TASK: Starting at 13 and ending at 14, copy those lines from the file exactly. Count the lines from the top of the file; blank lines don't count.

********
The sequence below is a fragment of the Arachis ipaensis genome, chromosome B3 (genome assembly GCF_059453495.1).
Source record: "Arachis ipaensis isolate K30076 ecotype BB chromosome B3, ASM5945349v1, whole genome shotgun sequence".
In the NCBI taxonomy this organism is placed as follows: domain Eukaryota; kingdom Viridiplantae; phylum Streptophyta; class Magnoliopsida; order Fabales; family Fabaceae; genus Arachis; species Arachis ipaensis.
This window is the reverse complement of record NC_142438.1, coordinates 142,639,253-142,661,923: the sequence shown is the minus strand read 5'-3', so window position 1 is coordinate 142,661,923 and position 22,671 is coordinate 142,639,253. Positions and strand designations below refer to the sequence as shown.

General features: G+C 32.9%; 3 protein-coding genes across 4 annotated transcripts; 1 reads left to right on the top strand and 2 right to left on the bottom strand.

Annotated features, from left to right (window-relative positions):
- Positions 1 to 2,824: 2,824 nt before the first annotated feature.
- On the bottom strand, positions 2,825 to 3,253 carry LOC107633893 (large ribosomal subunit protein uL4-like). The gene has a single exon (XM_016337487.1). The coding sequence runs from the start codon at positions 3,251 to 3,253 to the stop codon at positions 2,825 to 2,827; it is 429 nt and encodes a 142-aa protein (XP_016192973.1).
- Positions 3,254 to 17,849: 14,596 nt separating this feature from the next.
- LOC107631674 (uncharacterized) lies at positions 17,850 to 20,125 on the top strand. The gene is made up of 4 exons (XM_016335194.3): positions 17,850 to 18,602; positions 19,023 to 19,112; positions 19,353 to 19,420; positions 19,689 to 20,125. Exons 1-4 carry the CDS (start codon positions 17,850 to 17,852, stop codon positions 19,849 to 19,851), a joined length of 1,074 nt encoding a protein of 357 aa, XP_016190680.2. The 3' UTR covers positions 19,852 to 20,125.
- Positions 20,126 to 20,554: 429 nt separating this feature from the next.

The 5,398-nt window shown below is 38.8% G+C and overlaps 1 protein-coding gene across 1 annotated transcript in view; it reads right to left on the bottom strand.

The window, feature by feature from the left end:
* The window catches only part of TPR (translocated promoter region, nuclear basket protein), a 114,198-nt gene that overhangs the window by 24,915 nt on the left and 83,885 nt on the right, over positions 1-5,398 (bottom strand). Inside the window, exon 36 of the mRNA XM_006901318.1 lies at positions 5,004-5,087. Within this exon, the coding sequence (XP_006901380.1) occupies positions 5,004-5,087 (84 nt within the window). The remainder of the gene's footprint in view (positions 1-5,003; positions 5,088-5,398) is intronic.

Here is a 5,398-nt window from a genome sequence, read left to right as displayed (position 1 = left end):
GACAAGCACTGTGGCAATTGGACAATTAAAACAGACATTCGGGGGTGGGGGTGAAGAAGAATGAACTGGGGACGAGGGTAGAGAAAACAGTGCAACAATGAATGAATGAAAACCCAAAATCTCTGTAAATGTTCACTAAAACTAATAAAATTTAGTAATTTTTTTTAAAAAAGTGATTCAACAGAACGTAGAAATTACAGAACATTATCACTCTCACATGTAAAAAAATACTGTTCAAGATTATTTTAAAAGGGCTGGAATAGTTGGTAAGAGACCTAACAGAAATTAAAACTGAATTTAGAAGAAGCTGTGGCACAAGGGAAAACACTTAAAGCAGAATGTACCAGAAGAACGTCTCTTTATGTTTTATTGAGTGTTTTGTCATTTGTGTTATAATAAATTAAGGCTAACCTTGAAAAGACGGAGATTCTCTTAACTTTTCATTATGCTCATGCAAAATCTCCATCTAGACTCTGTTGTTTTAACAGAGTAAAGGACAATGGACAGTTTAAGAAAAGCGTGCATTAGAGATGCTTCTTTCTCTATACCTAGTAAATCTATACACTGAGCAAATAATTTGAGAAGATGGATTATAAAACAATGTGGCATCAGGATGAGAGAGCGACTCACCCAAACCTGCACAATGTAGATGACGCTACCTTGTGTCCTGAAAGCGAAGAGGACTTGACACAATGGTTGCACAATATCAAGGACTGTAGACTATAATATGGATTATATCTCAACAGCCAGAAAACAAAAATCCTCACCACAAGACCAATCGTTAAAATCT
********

The window, feature by feature from the left end:
* The window catches only part of TPR (translocated promoter region, nuclear basket protein), a 114,198-nt gene that overhangs the window by 24,915 nt on the left and 83,885 nt on the right, over positions 1-5,398 (bottom strand). Inside the window, exon 36 of the mRNA XM_006901318.1 lies at positions 5,004-5,087. Within this exon, the coding sequence (XP_006901380.1) occupies positions 5,004-5,087 (84 nt within the window). The remainder of the gene's footprint in view (positions 1-5,003; positions 5,088-5,398) is intronic.